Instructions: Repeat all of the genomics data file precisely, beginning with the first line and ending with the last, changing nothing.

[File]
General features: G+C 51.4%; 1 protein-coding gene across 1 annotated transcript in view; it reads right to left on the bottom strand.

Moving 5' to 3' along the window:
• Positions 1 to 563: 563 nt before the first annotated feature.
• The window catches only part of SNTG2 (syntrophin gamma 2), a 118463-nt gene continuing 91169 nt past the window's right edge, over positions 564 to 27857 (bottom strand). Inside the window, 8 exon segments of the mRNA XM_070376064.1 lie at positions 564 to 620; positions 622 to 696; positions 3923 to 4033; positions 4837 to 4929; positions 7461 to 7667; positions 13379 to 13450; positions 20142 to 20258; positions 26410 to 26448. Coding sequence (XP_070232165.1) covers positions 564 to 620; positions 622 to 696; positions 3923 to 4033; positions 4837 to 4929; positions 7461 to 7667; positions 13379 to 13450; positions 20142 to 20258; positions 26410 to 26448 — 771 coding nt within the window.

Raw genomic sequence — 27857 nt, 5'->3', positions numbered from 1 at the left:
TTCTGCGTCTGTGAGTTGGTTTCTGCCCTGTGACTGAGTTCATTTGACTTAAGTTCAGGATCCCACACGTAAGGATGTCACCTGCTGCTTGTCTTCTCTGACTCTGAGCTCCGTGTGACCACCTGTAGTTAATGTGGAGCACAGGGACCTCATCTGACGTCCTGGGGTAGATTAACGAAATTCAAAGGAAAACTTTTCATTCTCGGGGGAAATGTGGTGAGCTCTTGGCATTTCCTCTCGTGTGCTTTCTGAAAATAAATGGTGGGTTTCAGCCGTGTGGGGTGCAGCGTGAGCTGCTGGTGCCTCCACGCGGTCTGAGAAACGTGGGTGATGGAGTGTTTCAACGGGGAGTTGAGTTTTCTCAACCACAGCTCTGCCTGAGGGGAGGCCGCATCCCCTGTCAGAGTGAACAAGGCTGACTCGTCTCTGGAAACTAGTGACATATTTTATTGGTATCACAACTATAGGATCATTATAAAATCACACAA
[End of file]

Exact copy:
General features: G+C 51.4%; 1 protein-coding gene across 1 annotated transcript in view; it reads right to left on the bottom strand.

Moving 5' to 3' along the window:
• Positions 1 to 563: 563 nt before the first annotated feature.
• The window catches only part of SNTG2 (syntrophin gamma 2), a 118463-nt gene continuing 91169 nt past the window's right edge, over positions 564 to 27857 (bottom strand). Inside the window, 8 exon segments of the mRNA XM_070376064.1 lie at positions 564 to 620; positions 622 to 696; positions 3923 to 4033; positions 4837 to 4929; positions 7461 to 7667; positions 13379 to 13450; positions 20142 to 20258; positions 26410 to 26448. Coding sequence (XP_070232165.1) covers positions 564 to 620; positions 622 to 696; positions 3923 to 4033; positions 4837 to 4929; positions 7461 to 7667; positions 13379 to 13450; positions 20142 to 20258; positions 26410 to 26448 — 771 coding nt within the window.

Raw genomic sequence — 27857 nt, 5'->3', positions numbered from 1 at the left:
TTCTGCGTCTGTGAGTTGGTTTCTGCCCTGTGACTGAGTTCATTTGACTTAAGTTCAGGATCCCACACGTAAGGATGTCACCTGCTGCTTGTCTTCTCTGACTCTGAGCTCCGTGTGACCACCTGTAGTTAATGTGGAGCACAGGGACCTCATCTGACGTCCTGGGGTAGATTAACGAAATTCAAAGGAAAACTTTTCATTCTCGGGGGAAATGTGGTGAGCTCTTGGCATTTCCTCTCGTGTGCTTTCTGAAAATAAATGGTGGGTTTCAGCCGTGTGGGGTGCAGCGTGAGCTGCTGGTGCCTCCACGCGGTCTGAGAAACGTGGGTGATGGAGTGTTTCAACGGGGAGTTGAGTTTTCTCAACCACAGCTCTGCCTGAGGGGAGGCCGCATCCCCTGTCAGAGTGAACAAGGCTGACTCGTCTCTGGAAACTAGTGACATATTTTATTGGTATCACAACTATAGGATCATTATAAAATCACACAA